I got all my wisdom teeth pulled that year — I have a picture somewhere of me looking miserable, sat at our kitchen table, doing a puzzle, face puffy like a chipmunk storing nuts for the winter.

By April of 1999, we were done with Calgary (just like that) so we quit our jobs, packed up the car again and escaped. We drove down the west coast of the states, tasted wine in Sonoma, walked amongst giants in the Redwood National Park and felt equally small walking along Rodeo Drive, spent five bucks in Las Vegas, ate spicy burritos in New Mexico, hiked down the Grand Canyon… and headed on to our next destination (via another quick pit stop at the in-laws).

Herkimer Street, Hamilton, Ontario
November 1999 – April 2001
Soundtrack: Rage Against the Machine – Killing in the Name; Sarah Harmer – Basement Apartment
Paul Oakenfold – Silence (Delirium)

Our next destination, of all places, was Hamilton a.k.a. The Hammer, Ontario. During the summer of ’99, we visited Jeff and Andrea, who had moved from Calgary to Hamilton and we thought “Hey, this looks like a nice place to live.” I must have been desperate for change to think that Hamilton looked like a nice place to live. Don’t get me wrong, it has its charms, but I might have thought otherwise had I driven past this prior to moving there: steel town. Explains why we found black suet on your windowsills most mornings and why I suddenly developed a mild case of asthma (which I’d never had before living there and which has since left). Having said that, I do like to believe that things happen for a reason and although The Hammer wasn’t paradise, it was the Universe’s chosen location for some serendipitous encounters, friends I still cherish to this day. 

Hamilton was the hub of our yuppie years. I was a Coordinator for the Planned Giving department at McMaster University (read: drinking lots of tea and asking elderly alumni if they’d like to leave a little something for McMaster in their wills). Kevin was a fitness consultant at Curzon’s Fitness, making an insane amount of cash doing next to nothing.

We lived on the second floor of a house and the downstairs tenant was none other than our landlady. She was a small, wiry, Greek lady. She must have been in her 70s but had the energy of a 30-year-old. She’d walk on her heels, bang, bang, bang, from one end of her apartment to the other, bang, bang, bang, like a drill sergeant, and her bedroom was right beneath ours so we had the pleasure of hearing her clear her throat every night just as we were getting ready for bed, as if to say “In case you feel like having sex, just know that I’m right under you and I can hear you.” I can assure you nothing kills the mood more than knowing that a 70-year old lady is listening to your every move.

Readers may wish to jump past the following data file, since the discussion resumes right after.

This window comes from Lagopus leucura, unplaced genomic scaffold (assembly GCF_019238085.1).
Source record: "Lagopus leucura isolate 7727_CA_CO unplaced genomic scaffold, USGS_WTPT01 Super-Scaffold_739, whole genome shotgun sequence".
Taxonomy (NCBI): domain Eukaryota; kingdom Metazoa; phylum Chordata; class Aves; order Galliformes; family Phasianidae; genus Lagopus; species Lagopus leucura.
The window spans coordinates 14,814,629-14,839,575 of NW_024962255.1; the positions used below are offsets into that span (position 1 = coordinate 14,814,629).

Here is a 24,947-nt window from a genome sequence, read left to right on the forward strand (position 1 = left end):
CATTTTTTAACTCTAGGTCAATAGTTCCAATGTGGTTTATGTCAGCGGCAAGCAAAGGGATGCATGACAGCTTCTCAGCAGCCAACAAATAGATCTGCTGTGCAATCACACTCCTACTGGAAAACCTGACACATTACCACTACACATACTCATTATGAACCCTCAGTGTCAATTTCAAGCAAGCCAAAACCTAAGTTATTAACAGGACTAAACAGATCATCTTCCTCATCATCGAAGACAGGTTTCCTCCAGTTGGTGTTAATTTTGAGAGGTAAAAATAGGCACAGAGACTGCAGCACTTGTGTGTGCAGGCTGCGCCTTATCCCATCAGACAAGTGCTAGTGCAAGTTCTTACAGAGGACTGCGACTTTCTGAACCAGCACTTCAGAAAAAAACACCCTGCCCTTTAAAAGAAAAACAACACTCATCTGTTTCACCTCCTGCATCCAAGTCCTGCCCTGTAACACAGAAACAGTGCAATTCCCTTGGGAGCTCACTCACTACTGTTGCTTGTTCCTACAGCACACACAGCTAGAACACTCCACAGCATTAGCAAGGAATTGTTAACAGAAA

We did enjoy some things in Hamilton. Like going to the Locke Street Bakery on Saturday mornings for fresh bagels and meeting up with Jeff and Andrea on Thursday nights to share a couple of pitchers and way too many spicy 10-cent chicken wings at the Gown & Gavel Pub.

I joined a triathlon group. I trained like a mofo, running, swimming, spinning, several times a week with the ultimate goal of participating in the Around the Bay 30km Road Race, which I completed in March of 2001.

On the weekends, after training, we’d smoke weed in the attic so that our landlady wouldn’t catch a whiff and evict us. I went to my first rave while living in Hamilton. My life was a dichotomy.

We were making more money than we’d ever made (and ever would for the next decade) but we felt empty. I was 25 years old, attending conferences, preparing financial illustrations, giving seminars about bequests and working 60 hour weeks. I felt like Edward Norton in Fight Club. You know the scene where he’s lying on his couch floating in a world of IKEA furniture? That was us. Our IKEA nesting instinct had taken over and we felt psychologically castrated by our jobs.

You buy furniture. You tell yourself, this is the last sofa I will ever need in my life. Buy the sofa, then for a couple of years you’re satisfied that no matter what goes wrong, at least you’ve got your sofa issue handled. Then the right set of dishes. Then the perfect bed. The drapes. The rug. Then you’re trapped in your lovely nest, and the things you used to own, now they own you.

I was Jack’s raging bile duct and I needed to get the hell out. So in the spring of 2001, we did what we do best. We packed all of our IKEA possessions, stored them and hit the road. We had loose plans. We thought we’d end up in Vancouver where there was a potential job waiting for me, but on the day of my 26th birthday, we crossed a bright orange bridge and entered a town called Nelson, nestled in the mountains. You wouldn’t believe me if I told you that it had just finished raining and the end of a bright rainbow pointed right there, in the lake under the bridge and I, naturally, saw it as a sign. We stopped in Nelson and didn’t go any further.

Within a couple of months I went from wearing high-heeled shoes and corporate suits to living a simple back-to-the-land barefooted hippie life, volunteering on an organic farm and adopting a dog named Dylan. Next up: the Nelson years.

*Note: The term “in-law” is used loosely in Québec, whether you’ve been dating a guy for six months or you’re married to him, his parents pretty much become your in-laws the moment you meet them.